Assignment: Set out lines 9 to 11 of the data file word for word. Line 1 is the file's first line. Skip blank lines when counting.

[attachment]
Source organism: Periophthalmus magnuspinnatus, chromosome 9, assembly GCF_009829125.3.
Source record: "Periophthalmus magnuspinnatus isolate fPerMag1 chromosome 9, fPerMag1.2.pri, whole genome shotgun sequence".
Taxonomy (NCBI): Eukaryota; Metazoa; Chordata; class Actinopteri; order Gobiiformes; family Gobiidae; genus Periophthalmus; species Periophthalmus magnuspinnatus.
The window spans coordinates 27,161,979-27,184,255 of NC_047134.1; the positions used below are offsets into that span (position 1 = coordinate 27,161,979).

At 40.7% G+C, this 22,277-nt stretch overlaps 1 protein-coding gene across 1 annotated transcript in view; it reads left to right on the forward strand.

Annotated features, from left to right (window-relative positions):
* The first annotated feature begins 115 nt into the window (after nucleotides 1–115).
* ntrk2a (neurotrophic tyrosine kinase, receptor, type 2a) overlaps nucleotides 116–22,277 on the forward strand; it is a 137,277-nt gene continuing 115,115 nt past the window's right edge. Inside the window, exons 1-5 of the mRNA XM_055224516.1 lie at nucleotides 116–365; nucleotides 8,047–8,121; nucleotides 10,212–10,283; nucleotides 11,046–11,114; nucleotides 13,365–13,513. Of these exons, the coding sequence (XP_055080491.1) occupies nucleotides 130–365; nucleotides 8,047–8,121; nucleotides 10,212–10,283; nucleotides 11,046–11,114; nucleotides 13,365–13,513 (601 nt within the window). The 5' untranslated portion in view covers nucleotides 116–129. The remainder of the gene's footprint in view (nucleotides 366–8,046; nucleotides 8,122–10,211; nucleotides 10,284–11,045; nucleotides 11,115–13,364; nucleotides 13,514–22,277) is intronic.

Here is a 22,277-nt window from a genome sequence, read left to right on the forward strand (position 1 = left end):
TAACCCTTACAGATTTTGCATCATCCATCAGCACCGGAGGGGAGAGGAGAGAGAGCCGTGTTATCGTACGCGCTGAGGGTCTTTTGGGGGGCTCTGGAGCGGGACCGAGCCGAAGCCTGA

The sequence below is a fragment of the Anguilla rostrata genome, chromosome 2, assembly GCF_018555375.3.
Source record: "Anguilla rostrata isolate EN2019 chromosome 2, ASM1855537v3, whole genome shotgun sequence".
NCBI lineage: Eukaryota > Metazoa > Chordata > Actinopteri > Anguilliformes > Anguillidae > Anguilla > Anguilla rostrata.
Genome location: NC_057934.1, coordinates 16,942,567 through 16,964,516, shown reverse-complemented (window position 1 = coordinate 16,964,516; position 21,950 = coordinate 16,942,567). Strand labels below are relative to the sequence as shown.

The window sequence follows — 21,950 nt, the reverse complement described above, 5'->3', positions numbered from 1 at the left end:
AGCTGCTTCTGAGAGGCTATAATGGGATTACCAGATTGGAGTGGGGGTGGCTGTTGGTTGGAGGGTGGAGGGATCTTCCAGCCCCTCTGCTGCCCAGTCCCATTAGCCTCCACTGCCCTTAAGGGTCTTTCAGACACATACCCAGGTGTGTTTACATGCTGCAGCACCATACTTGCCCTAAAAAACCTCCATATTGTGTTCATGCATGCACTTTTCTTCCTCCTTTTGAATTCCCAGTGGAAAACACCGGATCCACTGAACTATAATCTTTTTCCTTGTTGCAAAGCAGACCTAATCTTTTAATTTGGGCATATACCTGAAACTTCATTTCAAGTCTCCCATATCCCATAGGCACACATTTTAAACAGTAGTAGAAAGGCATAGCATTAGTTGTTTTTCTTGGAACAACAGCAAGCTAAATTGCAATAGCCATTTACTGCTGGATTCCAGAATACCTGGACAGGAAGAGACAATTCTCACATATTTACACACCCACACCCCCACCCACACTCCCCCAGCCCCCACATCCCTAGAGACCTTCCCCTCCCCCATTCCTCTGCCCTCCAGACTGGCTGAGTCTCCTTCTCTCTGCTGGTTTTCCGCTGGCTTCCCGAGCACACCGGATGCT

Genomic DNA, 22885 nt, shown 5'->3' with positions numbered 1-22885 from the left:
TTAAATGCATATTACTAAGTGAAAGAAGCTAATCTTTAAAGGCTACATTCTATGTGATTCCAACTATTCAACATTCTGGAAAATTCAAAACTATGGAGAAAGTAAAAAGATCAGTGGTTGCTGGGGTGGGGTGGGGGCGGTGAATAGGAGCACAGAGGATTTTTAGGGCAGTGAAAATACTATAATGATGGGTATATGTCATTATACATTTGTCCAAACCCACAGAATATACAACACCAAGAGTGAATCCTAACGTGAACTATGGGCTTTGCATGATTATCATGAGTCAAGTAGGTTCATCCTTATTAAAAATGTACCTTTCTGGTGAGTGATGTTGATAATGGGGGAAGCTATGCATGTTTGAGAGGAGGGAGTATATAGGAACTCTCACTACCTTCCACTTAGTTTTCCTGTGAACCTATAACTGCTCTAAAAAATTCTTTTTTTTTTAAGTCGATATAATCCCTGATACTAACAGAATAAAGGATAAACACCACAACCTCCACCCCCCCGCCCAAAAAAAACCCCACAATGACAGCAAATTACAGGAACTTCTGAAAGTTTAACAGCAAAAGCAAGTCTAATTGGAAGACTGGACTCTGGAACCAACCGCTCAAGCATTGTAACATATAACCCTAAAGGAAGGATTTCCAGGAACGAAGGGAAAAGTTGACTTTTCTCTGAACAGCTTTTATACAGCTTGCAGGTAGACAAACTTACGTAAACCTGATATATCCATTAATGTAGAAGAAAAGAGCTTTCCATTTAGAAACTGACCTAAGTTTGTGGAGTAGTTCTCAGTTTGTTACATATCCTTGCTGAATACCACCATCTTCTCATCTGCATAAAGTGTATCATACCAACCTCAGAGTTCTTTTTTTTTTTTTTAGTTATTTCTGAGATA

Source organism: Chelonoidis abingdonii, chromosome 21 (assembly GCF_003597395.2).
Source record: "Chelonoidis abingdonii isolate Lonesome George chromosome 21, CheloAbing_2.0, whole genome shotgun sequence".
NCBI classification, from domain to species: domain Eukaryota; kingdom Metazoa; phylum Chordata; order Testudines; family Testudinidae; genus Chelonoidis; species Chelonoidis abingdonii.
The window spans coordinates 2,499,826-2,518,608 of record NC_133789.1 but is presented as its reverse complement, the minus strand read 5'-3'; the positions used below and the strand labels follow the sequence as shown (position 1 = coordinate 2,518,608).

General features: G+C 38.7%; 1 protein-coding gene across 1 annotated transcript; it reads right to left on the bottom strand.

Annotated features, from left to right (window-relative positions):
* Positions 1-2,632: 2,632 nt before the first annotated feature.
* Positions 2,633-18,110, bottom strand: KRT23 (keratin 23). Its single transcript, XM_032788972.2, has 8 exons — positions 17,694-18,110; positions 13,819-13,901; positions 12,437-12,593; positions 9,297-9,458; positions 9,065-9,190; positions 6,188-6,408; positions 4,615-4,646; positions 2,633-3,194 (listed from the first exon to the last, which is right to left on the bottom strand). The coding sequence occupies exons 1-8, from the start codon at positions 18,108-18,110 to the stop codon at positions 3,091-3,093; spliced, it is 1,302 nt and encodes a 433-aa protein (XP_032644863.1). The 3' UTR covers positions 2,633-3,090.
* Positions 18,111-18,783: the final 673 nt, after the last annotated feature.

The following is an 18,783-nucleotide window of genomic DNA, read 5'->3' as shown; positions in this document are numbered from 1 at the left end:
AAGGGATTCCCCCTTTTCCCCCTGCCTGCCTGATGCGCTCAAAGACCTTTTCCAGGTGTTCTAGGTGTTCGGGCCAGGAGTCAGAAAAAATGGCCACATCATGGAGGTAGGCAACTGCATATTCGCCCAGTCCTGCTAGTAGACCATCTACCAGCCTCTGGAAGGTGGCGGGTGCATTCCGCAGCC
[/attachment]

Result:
Here is a 22,277-nt window from a genome sequence, read left to right on the forward strand (position 1 = left end):
TAACCCTTACAGATTTTGCATCATCCATCAGCACCGGAGGGGAGAGGAGAGAGAGCCGTGTTATCGTACGCGCTGAGGGTCTTTTGGGGGGCTCTGGAGCGGGACCGAGCCGAAGCCTGA

The sequence below is a fragment of the Anguilla rostrata genome, chromosome 2, assembly GCF_018555375.3.